attr MYSENSOR_10 setReading_switch5 on,off
attr MYSENSOR_10 setReading_switch6 on,off
attr MYSENSOR_10 version 2.0.0

We can se that all 6 relays shows up, but I have only found use for three.

The logic doesn’t show up by itself so here I had to do som actual brainwork.

I found some excellent thruth tables here and got the following pin/switch setup:

Switch1/ENA: Main power 1=on, 0=off



Positive direction / heat: switch1 = 1, switch2 = 1, switch3 = 0

Negative direction / cold: switch1  = 1, switch2 = 0, switch3 = 1

Power off: switch1 = 0


The yogurt culture I am using prefers a temperature of 43 C and I will let it work until it has reached a pH of 4.20. I’ve hardcoded those levels in my config file for now, but an improvement will be to create a device that changes these values.

I want the machine to:

  • Rise and hold the temperature on 43 C.
  • Do that until pH has dropped to 4.20
  • Then cool it down as much as possible

That is achieved with the following code in fhem.cfg:

define phNotify notify MYSENSOR_118:temperature.* {if (ReadingsVal("MYSENSOR_118", "temperature", 0) > 43 ) { fhem("set MYSENSOR_10 switch1 off") } elsif(ReadingsVal("MYSENSOR_118", "temperature1", 0) > 4.25) {fhem("set MYSENSOR_10 switch1 on;; set MYSENSOR_10 switch2 on;; set MYSENSOR_10 switch3 off")} elsif(ReadingsVal("MYSENSOR_118", "temperature1", 0) < 4.25) {fhem("set MYSENSOR_10 switch1 on;; set MYSENSOR_10 switch2 off;; set MYSENSOR_10 switch3 on")}}

Worth mentioning is that the pH-sensor is called MYSENSOR_118 and its temperature sensor reports as temperature, while its pH-sensor reports as temperature1.

So this is the result. The red line is temperature, starting at fridge temperature at 6C and rising steadily to 43C where it plans out. Meanwhile the green bars representing the pH goes from 6.5 to 4.4 (at the time of the screenshot).

Obviously, the Waeco box isn’t made for heating, rather than keeping a temperature. The slow rise of about 8-9 degrees/hour making it 5 hour until optimal temperature is reached, is not acceptable. Heating the milk before putting it in the box is one easy solution, another is to never cool it down and let it go directly from the udder to the box.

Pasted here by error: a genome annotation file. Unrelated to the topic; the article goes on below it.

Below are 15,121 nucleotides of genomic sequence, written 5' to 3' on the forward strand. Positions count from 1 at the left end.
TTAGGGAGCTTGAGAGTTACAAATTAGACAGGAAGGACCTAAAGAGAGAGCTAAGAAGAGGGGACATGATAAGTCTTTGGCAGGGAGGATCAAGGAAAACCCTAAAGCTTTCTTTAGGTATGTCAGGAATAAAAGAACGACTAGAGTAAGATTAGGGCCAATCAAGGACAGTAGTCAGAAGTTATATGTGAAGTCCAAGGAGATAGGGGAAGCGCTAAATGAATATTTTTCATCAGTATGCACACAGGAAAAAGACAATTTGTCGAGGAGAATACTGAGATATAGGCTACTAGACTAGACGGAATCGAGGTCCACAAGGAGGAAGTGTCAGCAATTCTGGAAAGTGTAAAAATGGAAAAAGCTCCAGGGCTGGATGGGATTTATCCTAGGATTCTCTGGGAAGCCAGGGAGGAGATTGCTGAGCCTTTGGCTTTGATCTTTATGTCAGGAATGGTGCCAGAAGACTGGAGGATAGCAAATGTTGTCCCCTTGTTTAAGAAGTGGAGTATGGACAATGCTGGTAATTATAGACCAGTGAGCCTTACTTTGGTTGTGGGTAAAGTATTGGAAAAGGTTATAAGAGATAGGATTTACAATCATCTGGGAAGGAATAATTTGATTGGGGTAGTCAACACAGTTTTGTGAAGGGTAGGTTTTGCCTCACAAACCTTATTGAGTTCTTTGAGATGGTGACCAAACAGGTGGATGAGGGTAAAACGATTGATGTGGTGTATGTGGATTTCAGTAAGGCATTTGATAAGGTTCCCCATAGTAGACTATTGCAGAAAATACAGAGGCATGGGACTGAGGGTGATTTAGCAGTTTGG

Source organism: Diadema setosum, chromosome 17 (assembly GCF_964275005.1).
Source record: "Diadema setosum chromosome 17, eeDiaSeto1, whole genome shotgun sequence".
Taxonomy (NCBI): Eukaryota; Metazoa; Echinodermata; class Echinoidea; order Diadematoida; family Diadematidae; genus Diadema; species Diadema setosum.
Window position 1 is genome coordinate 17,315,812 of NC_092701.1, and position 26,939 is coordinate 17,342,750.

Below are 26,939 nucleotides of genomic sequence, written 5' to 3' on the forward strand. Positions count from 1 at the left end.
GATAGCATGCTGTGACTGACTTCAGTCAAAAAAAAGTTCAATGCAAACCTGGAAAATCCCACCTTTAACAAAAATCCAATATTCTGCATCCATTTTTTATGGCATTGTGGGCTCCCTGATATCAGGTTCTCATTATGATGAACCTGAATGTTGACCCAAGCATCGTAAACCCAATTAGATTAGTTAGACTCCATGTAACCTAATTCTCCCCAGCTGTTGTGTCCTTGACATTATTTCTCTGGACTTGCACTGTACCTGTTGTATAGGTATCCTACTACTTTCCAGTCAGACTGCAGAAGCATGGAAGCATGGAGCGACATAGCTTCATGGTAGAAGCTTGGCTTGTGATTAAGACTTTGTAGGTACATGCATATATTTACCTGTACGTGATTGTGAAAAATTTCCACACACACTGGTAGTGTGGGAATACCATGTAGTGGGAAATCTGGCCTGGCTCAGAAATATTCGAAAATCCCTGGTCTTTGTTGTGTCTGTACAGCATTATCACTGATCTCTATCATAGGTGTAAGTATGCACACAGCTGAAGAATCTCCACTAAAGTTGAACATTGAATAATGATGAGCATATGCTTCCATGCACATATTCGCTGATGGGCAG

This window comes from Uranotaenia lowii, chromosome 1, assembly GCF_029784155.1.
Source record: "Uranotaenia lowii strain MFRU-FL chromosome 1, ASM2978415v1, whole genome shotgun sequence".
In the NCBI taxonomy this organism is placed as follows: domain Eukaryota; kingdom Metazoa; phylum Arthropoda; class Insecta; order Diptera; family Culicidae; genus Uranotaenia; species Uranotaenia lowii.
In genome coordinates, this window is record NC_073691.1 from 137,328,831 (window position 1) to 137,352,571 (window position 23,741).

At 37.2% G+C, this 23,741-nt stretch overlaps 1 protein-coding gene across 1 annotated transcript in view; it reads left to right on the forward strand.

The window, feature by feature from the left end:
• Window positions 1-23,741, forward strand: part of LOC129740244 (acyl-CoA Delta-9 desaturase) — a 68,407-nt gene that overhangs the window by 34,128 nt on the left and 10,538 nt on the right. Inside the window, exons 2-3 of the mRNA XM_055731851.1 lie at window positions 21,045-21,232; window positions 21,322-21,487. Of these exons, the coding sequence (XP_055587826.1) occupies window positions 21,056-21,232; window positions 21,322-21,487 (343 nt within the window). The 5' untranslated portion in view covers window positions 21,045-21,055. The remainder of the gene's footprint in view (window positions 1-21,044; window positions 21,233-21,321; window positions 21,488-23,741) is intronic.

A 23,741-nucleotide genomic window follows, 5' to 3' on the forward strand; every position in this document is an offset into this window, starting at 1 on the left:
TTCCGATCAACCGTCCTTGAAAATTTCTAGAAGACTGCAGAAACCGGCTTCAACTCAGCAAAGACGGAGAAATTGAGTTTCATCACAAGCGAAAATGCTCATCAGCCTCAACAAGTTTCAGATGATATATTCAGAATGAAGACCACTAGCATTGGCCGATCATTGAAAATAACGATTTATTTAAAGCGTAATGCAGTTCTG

Is it true what they say about goat milk?

When you search the internet for information about goat milk, it’s easy to think that you’ve discovered a miracle food, that the rest of the stupid western world either know very little about, or has been taught by religiously induced habits and commercial efforts from ”big dairy” to despise.

It’s also tempting to copy all these tributes to goat milk straight off, and tell all your friends to start drinking goat milk in order to cure some diseases, or at least lower the risk of catching them.  I almost started doing that, when I realized that I had no clue if it really was true, so I decided to go to the sources. The trick is, when it comes to stories about functional food and other miracle products, nobody is citing any sources. Eventually a study is referred to, but there seems to always be discrepancies between the field of study, and the point of the article. Otherwise, anecdotal evidence is popular, people who drink goat milk report that they reap great benefits like not having cancer or completely stopped passing gas.

What the field of goat milk research actually seems to boil down to, are some deductions that can be made from studies of the health effects of cow milk. We know what is bad in cow milk, and if goat milk doesn’t contain those components, we can assume that goat milk is better at least. Right?

Beta-casein and the correlation between cow milk consumption and severe diseases

The milk protein beta-casein, that is a key component in cheese, exist in two genetical variants, A1 and A2. The A1 variant seems to bee a relatively modern morph that accidentally has come to follow the trait of high milking ability in cow breeds like Holstein and Red cattle, and thus the dominant variant in industrialized milk and dairy products.

According to several studies, there is a correlation between high A1 consumption (like in Sweden and Finland), and diseases like diabetes (I), autism, schizophrenia, ischaemic heart disease and bowel inflammatory problems.



What about goat milk?


The grass is greener on the other side

When you own goats you soon discover that they are a quite difficult bunch to keep inside the fence, no matter how delicious and goat-friendly the pasture inside may seem.

That is why we are spending a lot of time putting up and re-inforcing fences!

Raoul ”helping out” as usual!